Neither does it bring justice to those whose rights have been violated.
This fight is not a bad fight per se. No. It is simply a wrong fight with wrong opponents. The opponents are simply too big for such a brawl.
In nursery schools such fights are justified because those kids are still too young to know better.
Judges certainly know better.
It is beyond Scrutator’s comprehension why any learned judge of high integrity would feel degraded because his name has been mentioned at a wrong time at a state function.
Can someone hand Scrutator a hankie. This embarrassment brings her nothing but sorrow and tear-inducing shame.
This girl from Qacha demands a few moments to shed some tears. Mop, mop, mop jo ’na ’m`e oe!
was about to describe the pathetic nature of this fight when I was overwhelmed by tears.
But worry not dear reader for I have recollected myself.
Pathetic was my last word, wasn’t it? Phew! It boggles the mind why two learned men at the high echelons of such a critical arm of government would concentrate on winning such pyrrhic victories.
This whole fight takes their focus from the real issues at stake.
They should invest their energies on quickening the wheels of justice in this country.
Those wheels have long been painfully slow but they are just about to grind to a halt if the most senior judges insist on tussling over non-issues.
Together, they must fight for more resources from the treasury.
This wrestling match over who is bigger than who only undermines the integrity of the judiciary.
It erodes public confidence in the judiciary.
If the two most senior judges in this country cannot see eye to eye over mere protocol niceties, which are a prerogative of the executive, then how will they deal with real issues under their jurisdictions?
What really irritates Scrutator is that instead of playing itself out only in the corridors of the Palace of Justice this wrestling match over rank has been exported.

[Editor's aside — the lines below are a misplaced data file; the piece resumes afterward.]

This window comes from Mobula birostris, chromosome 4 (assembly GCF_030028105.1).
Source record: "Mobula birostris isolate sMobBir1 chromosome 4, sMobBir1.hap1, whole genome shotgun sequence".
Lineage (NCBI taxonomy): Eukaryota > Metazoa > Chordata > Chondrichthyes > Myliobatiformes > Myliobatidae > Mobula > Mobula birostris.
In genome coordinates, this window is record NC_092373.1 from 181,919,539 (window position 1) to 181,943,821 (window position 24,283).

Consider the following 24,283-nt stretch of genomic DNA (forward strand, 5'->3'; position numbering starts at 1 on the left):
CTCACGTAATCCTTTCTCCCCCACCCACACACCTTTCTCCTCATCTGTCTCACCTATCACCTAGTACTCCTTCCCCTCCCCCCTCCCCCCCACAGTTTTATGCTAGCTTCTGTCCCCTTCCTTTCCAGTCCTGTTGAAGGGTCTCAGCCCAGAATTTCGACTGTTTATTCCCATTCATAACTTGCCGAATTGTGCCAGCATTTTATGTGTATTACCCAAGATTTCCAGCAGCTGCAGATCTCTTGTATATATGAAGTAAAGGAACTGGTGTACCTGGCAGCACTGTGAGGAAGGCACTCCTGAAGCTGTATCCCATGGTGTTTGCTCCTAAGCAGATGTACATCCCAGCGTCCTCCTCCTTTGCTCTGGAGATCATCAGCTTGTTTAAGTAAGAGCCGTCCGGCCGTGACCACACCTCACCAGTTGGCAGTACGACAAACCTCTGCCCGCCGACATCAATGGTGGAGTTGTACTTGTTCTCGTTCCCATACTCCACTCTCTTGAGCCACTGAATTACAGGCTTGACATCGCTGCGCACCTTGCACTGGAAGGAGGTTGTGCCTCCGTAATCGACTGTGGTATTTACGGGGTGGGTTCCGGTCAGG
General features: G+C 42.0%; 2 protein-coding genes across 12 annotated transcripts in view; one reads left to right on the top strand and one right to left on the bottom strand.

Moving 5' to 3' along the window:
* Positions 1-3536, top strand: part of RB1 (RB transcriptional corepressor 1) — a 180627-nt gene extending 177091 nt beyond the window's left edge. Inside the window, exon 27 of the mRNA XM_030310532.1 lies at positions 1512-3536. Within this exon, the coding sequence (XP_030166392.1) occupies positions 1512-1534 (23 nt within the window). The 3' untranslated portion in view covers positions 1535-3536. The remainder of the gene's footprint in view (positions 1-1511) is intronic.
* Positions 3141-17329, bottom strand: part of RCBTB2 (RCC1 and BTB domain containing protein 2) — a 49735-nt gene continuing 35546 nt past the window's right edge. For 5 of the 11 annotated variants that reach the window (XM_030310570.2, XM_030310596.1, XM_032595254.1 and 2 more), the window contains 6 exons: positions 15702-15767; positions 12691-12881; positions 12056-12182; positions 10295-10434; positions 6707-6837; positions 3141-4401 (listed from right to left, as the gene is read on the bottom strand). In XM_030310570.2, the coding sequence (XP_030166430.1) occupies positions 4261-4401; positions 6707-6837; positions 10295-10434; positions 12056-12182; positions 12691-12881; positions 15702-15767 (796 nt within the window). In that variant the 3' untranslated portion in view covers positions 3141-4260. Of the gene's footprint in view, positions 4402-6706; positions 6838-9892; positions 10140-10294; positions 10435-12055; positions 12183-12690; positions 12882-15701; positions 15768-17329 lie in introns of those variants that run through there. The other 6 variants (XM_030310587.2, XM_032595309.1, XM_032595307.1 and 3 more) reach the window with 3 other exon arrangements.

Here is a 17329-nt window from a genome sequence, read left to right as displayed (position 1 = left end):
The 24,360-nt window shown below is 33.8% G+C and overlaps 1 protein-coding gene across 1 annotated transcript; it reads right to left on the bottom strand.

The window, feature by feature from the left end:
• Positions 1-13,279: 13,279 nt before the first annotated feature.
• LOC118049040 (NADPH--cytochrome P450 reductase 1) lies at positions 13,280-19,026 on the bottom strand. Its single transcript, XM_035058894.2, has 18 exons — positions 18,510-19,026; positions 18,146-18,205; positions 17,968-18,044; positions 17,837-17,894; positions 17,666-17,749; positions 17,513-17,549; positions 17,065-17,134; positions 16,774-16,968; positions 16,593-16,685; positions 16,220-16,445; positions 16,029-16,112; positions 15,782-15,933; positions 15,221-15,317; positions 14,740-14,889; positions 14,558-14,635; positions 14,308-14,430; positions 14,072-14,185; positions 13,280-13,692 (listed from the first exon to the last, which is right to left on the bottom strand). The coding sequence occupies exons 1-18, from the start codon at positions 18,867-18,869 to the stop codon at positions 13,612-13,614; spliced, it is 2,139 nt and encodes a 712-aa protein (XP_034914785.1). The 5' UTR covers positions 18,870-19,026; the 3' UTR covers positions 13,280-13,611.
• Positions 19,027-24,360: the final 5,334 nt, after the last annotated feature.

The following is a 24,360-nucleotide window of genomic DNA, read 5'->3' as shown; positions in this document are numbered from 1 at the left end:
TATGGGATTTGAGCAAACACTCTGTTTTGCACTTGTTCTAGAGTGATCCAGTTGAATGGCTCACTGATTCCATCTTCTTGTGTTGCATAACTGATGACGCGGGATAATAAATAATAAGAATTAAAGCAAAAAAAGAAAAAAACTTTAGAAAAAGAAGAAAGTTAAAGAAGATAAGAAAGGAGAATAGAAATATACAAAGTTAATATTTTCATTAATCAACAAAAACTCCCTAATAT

The first international fight between the judges was in Uganda where it ended 0-0.
Lesotho, as a nation, was not a player in that match but it came out the loser.
Our reputation suffered when our two senior judges decided that they just had to show the rest of jurists from southern Africa how badly they detest each other.
I know that I initially said I would choose only four words from that heavy dozen.
Well, this is my column and I can amend it as I wish: The fight between the two judges is indeed pathetic, childish, trivial, misdirected, irresponsible, frivolous, ridiculous and embarrassing.
If you think those words are not enough then use that which you put in your bin to describe it.
or years Scrutator had thought that Fikile Mbalula was one of those few student leaders who had successfully graduated from student politics into mainstream national politics.
But alas, the garrulous minister is clearly stuck in that youthful habit associated with student politics – recklessness.
Scrutator is disappointed that Mbalula appears determined to press the self-destruct button.
Last weekend the papers were awash with juicy details of Mbalula’s steamy sex sessions in upmarket hotels in the “City of Gold”, allegations which have not been denied.
To his credit the man has owned up to his shenanigans, and has begged for forgiveness.
But Scrutator is still at a loss as to why such a bearded, grown-up man with a beautiful wife and a ministerial post that comes with all the trappings of power would risk it all by playing Russian roulette with his life.
But didn’t our ancestors say men are like dogs? You give them meaty bones for dinner but if they see some piece of human waste, they also eat.
On a serious note though, it is clear that the South African government has a fight on its hands if it is to win that battle against that big disease with a small name.
When a government minister sleeps around, forget the long yarn about the condom breaking, then it is clear the anti-Aids message is simply not reaching home.
Those three letters — ABC — abstain, be faithful and condomise, appear to mean very little to some of these powerful men who think the best they can do is to chase every moving thing in a skirt.
But then who can blame the young minister, he is learning from the man at the top.
Remember the shower story.